Are you smearing liver oil from endangered deep-sea sharks on yourself every morning and night?
Your reflex may be to answer: “Obviously not!” But the truth is, you don’t know, and European cosmetic companies aren’t required to tell you if the squalene (or squalane) they use as an emollient in your face cream comes from shark liver oil, or from plant-based alternatives.
We’re not happy about being kept in the dark, and neither should you be.
Consumers should not unknowingly contribute to the global demand for shark liver oil – a market that is estimated to use between three and six million sharks annually. The main types of sharks used to supply this market are deep-sea species, which are long-lived and slow-growing, and therefore especially vulnerable to overexploitation.
Our shark expert, Dr. Allison Perry, had this to say: “Consumers deserve the full information to make educated decisions about what they put into – or onto – their bodies. Many people are completely unaware that the cosmetics industry is a major source of fishing pressure on deep-sea sharks. Yet, given the choice, who would opt for cosmetics made from vulnerable sharks, especially when plant-based alternatives are available?”
That’s the point isn’t it? We have the right to know.
What’s worse is that it is almost impossible to measure the scale of the problem without conducting tests on every cosmetic product that states squalene or squalane in its ingredient list, to determine if it comes from sharks livers, or from olives. That said, a French study in 2011 tested 8 different cosmetic face creams widely available in French pharmacies and found that 6 out of 8 contained shark-derived squalene. If we assume that the French market is not too different from other European markets, it suggests that the use of shark liver oil in cosmetics is more widespread than consumers would expect.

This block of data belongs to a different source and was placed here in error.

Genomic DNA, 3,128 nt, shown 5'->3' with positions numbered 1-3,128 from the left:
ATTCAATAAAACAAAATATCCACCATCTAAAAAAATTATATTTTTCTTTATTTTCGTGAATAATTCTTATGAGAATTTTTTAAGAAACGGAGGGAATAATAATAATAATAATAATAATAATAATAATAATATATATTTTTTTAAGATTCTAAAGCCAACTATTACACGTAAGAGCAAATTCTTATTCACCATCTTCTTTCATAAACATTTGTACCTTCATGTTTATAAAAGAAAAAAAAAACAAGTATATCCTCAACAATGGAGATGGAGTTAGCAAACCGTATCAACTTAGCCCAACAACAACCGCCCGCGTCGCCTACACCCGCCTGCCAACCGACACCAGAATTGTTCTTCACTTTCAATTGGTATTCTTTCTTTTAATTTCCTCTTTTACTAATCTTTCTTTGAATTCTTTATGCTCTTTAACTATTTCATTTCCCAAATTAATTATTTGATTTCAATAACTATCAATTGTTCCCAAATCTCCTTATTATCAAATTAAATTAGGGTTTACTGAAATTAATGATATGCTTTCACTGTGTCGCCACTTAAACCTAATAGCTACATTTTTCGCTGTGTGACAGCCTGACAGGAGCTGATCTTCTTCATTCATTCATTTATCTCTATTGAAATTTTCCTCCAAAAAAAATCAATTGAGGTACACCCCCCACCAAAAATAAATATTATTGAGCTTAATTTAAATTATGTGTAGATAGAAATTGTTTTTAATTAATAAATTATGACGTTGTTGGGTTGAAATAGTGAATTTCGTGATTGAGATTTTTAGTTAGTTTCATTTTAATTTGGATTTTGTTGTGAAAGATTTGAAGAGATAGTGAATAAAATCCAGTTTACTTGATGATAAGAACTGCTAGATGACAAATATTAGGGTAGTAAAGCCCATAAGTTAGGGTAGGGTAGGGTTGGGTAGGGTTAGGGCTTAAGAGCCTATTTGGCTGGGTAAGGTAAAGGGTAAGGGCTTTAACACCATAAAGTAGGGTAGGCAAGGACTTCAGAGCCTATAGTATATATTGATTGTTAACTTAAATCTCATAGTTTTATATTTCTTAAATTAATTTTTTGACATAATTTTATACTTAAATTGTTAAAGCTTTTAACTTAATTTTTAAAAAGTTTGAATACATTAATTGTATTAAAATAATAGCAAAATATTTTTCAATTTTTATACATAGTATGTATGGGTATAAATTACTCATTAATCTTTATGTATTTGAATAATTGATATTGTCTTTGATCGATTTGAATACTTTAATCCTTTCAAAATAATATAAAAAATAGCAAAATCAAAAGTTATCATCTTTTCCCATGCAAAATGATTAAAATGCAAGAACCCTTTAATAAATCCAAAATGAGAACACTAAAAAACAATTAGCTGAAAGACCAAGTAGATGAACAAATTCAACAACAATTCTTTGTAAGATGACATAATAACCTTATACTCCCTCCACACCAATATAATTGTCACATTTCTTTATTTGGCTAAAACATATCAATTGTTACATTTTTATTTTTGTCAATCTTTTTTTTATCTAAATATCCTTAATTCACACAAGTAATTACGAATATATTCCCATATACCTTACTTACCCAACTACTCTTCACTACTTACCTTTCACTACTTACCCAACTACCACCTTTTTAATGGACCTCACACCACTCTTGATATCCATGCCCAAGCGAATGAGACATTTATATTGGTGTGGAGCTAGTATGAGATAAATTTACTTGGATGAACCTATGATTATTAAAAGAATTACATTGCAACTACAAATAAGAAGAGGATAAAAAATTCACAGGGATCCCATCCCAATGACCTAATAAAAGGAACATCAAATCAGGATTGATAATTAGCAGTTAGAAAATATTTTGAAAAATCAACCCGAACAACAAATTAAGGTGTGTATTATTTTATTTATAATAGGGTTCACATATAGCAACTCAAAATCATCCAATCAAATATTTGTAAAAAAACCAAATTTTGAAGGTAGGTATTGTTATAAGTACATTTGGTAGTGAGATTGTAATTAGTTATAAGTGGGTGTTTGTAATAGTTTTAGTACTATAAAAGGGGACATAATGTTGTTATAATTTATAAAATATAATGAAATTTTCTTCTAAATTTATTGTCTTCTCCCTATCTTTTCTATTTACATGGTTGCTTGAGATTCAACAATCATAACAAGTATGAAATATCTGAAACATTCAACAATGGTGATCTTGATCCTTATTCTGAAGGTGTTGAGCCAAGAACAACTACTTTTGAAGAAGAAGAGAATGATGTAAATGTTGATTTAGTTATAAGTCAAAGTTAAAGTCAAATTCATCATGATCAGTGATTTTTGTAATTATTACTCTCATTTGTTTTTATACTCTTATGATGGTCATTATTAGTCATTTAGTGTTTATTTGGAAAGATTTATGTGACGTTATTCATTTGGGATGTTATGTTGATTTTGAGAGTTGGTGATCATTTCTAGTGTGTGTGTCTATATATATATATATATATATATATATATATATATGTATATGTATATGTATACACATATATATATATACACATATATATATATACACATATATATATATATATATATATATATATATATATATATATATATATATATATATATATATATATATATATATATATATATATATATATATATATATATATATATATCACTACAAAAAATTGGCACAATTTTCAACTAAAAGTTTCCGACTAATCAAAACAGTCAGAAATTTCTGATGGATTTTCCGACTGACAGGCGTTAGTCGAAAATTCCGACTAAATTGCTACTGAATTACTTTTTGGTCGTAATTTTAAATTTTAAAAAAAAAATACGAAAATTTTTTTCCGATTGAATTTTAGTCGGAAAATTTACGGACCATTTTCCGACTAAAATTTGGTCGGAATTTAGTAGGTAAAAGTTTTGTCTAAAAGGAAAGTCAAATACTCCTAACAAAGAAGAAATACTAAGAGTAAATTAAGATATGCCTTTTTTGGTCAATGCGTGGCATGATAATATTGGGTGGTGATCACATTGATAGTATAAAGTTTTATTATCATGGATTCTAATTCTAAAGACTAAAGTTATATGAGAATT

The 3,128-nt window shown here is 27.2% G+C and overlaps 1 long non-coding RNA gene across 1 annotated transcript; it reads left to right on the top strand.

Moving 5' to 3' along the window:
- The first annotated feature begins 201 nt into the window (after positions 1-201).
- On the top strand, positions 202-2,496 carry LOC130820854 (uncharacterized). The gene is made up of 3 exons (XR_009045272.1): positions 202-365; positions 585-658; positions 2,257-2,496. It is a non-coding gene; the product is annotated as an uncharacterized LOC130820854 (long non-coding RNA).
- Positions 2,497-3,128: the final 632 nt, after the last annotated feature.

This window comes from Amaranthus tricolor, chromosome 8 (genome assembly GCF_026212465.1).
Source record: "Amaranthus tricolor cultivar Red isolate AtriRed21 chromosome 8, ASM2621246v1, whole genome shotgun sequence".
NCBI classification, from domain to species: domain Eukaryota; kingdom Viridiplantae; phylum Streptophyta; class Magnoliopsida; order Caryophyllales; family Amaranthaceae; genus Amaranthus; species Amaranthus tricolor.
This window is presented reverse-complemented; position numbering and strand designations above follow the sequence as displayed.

This week marks the beginning of the Selfridges 2013 Project Ocean ‘Save Our Sharks’ campaign, which aims to celebrate sharks and raise awareness about the threats they face. In collaboration with the Zoological Society of London, we’ve been helping Selfridges with an impressive effort – it’s ensured that its beauty halls and health concessions are free from products containing shark liver oil and other shark by-products. Let’s hope that other retailers follow suit – and that cosmetics manufacturers are also prepared to take a stand for threatened sharks, by phasing out shark liver oil, and clearly stating ‘shark-free’ on their packaging.